Like a kilt, this ten year old rhum proves that less can often be more.
The Japanese art of ikebana is that of flower arranging, and if you think its principles lack applicability to rum, well, give that some thought. Sorting a big bunch of flowers into a vase is not what it’s really about (one could say the same thing about the chanoyu). The true art is about selecting just a few elements, and finding the perfect way to arrange them so that they rest together in harmony. Trois Rivières is unlikely to have studied the matter…but this rum displays all the fundamentals of both art and simplicity, in a way that elevates the whole to a work of sublime grace.
Trois Rivières issues specific years’ output, perhaps more than any other rhum maker in Martinique (except maybe Neisson) – there are millèsimes from 1953, 1964, 1969, 1970, 1974, 1975, 1977, 1980, 1982, and so on. Rarely, if ever, is it stated how old these are, aside from the “vieux” notation, meaning a minimum of three years ageing. But to my mind, a rhum this good (sorry for the spoiler, but you already know the score) is a poster child for why we need the guys pushing great hooch out the door to stop messing about and tell us poor lambs what we need to know right up front – in this case, how old the thing is. Because speaking purely for myself, I want to know whether age is the primary factor in the excellence of the 1986 millèsime over the 1975, or some other factor.
Still, I soldier on under the burden of my anguish, since there’s nothing to be done about it right now. Presentation was that consistent yellow box (I’ve seen several millèsimes with the same one) with that famous windmill, the year 1986 enclosing a slim bottle with the same info on the label…and surmounted with that same annoying tinfoil cap that somehow makes my expensive purchase seem…well, cheapish. Ah well…
I can tell you though, that my small disappointments and whinges from above were forgotten the instant the bottle was opened up and poured it into the glass. Because with a nose like the one it presented, I could swoon like a maiden from Walter Scott. It was so sweetly wonderfully rich that I almost went running for my thesaurus. It opened with juicy pears and white guavas, fennel and the faint lemony twist of a good cumin. Scents of treacle and honey followed on, very rich and smooth and almost perfect at 45%. Even after half an hour it kept giving out some extras – vanilla and well-controlled tannins, almonds, very light smoke and leather. The 1986 blew past the 1975 millèsime from the same company as if it was standing still, which was why I wrote about the latter the way I did.
It was similarly good to taste, and again showed up some of the shortcomings of the 1975. Warm and smooth, the 45% strength didn’t hurt it at all. Medium bodied and dry (but in a good way), providing first tastes of peaches, plums, more guavas, black grapes. I was actually a little startled at the fruitiness of it, because it was an AOC designated rhum, but where were the light, clear notes one could expect? The grassy vegetals? Luscious notes of licorice and vanillas and even molasses backed up the zesty citrus notes that gradually came to the forefront, and again there were these delicate hints of cumin and lemon zest I had observed on the aromas. And this was not all, because tart (not sweet) red fruit – strawberries, red currants and raspberries also made themselves known…I kept asking myself, how old was this thing? Even on the medium long finish, which was a bit dry, warm and breathy and easy-going, some of those fruits retained their ability to amp up the enjoyment – prunes, licorice and vanilla for the most part, and always that citrus component which coiled behind the primaries to lend a unique kind of counterpoint to the main melody.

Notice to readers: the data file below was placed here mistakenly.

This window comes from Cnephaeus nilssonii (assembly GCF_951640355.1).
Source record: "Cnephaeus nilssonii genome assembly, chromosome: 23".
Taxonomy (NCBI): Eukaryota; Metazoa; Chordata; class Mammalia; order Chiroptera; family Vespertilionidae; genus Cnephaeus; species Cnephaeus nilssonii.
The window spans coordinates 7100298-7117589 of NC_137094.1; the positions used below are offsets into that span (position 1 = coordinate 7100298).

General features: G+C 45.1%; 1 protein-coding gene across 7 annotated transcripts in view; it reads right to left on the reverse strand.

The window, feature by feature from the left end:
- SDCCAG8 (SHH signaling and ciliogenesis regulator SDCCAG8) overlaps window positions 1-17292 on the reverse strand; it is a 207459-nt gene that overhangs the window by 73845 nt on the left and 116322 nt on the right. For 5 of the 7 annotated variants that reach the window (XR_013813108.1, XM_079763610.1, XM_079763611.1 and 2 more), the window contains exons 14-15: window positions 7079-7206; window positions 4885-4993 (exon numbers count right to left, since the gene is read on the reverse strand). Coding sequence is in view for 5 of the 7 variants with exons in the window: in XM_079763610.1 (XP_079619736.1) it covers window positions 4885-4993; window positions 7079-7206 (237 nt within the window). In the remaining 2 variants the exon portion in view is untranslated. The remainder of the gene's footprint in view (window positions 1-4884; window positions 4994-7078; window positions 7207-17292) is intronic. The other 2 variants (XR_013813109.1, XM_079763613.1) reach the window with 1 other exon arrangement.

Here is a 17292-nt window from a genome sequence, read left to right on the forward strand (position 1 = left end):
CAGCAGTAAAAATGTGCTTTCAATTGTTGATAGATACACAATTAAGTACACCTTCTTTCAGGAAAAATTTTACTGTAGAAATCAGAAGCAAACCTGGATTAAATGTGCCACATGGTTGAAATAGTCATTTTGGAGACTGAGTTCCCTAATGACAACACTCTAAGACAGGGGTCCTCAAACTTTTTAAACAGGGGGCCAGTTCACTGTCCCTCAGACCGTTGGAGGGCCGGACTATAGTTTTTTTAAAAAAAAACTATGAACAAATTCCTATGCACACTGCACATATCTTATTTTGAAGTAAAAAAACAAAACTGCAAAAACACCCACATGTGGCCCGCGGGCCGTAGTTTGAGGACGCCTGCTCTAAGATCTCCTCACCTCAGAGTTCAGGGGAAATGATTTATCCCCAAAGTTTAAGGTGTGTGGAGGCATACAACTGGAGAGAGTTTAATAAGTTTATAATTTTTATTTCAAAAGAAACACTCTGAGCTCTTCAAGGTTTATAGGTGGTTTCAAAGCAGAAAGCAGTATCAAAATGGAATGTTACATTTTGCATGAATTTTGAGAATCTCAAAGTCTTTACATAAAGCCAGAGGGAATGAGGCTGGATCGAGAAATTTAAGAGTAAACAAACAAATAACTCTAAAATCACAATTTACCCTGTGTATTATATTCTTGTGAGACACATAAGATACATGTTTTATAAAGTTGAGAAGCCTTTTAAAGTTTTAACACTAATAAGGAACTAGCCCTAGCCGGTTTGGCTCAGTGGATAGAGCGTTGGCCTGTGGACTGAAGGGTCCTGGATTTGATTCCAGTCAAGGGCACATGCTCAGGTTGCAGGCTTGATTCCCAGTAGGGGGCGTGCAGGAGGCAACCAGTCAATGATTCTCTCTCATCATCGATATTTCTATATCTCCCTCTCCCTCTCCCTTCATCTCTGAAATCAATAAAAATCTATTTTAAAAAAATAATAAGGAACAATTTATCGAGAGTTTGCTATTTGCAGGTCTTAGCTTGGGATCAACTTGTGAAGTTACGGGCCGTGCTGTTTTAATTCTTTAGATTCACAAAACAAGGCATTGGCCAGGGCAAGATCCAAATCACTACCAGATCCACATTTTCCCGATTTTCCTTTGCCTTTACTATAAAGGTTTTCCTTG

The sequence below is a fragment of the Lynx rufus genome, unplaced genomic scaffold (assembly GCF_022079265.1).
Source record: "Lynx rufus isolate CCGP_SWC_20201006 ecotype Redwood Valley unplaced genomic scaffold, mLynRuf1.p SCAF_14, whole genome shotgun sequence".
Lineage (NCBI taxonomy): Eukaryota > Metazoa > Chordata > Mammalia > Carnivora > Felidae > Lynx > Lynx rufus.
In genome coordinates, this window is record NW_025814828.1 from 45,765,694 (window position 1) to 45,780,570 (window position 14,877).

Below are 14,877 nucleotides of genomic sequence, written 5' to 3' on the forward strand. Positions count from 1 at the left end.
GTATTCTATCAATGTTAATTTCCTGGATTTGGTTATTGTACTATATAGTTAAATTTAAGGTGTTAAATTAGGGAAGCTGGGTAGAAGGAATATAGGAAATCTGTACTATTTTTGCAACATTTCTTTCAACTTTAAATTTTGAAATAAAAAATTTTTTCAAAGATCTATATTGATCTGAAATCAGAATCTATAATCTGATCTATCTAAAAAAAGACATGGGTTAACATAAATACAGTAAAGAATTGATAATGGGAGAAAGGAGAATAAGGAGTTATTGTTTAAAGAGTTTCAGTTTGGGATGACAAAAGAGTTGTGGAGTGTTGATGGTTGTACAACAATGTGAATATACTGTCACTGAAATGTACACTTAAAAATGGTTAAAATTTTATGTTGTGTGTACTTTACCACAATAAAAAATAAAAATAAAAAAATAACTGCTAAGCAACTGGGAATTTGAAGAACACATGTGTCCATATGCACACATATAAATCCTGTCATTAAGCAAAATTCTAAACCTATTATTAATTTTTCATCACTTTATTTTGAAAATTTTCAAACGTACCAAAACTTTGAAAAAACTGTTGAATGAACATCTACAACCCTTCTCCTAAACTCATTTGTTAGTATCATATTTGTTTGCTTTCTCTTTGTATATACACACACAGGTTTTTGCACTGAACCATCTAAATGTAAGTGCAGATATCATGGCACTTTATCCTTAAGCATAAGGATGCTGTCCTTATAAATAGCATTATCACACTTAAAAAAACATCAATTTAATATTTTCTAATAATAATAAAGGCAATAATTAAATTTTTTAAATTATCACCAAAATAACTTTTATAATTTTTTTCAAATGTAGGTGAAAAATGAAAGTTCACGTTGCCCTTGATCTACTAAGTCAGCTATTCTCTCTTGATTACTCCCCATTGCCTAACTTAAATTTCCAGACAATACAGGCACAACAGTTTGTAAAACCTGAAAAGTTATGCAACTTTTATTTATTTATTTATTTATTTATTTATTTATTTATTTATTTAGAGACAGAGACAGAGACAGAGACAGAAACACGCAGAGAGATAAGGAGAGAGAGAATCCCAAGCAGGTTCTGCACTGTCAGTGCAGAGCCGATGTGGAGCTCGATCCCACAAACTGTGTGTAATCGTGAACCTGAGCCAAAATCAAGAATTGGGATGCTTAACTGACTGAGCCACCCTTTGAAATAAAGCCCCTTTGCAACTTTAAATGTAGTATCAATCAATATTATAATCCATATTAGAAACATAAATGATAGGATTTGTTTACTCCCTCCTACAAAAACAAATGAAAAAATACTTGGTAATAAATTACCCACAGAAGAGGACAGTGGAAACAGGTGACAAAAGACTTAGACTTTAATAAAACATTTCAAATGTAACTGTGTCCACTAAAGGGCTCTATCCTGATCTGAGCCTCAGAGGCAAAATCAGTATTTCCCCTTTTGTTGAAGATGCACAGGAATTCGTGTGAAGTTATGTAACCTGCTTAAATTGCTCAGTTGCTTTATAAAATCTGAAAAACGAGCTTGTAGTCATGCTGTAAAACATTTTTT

The question I asked of the 1975 (which I was using as a control alongside the Rhum Rhum Liberation Integrale, the Velier Basseterre 1995 and two Neissons) was how old it was, and the labelling on that one was at best inconclusive. With the 1986 things seemed a bit more clear: the box had a notation “Vieux 86” and next to that “Sortie de fût: 04-96” which I take to mean it was distilled in 1986 and released from the barrel for bottling in April of 1996…a ten year old rhum, then, if the numbers mean what I say they do. TR never did get back to me on my inquiries, so if anyone has better knowledge of the age of this rhum, feel free to share. I’m going to go on record as believing it’s ten.
And what a rhum indeed, at any age. It is an amalgam of opposites that gel and flow together with all the harmoniousness of a slow moving stream, gentle and assertive, thick and clear, with wonderful depth married to controlled intensity. We sometimes get sidetracked with fancy finishes, family recipes, strange numbers on a bottle and all sorts of other marketing folderol, not the least of which is the conception that the older the year-stamp on a
bottle is, the better the rhum inside must be (and the more we can expect to pay for it). The Trois Rivières 1986 shows the fallacy of such uncritical thinking. Like the Chantal Comte 1980 it demonstrates that great rums can be made in any year, at any age…and that beauty and quality and zen are not merely the province of those who fix motorbikes, pour tea, or arrange flowers.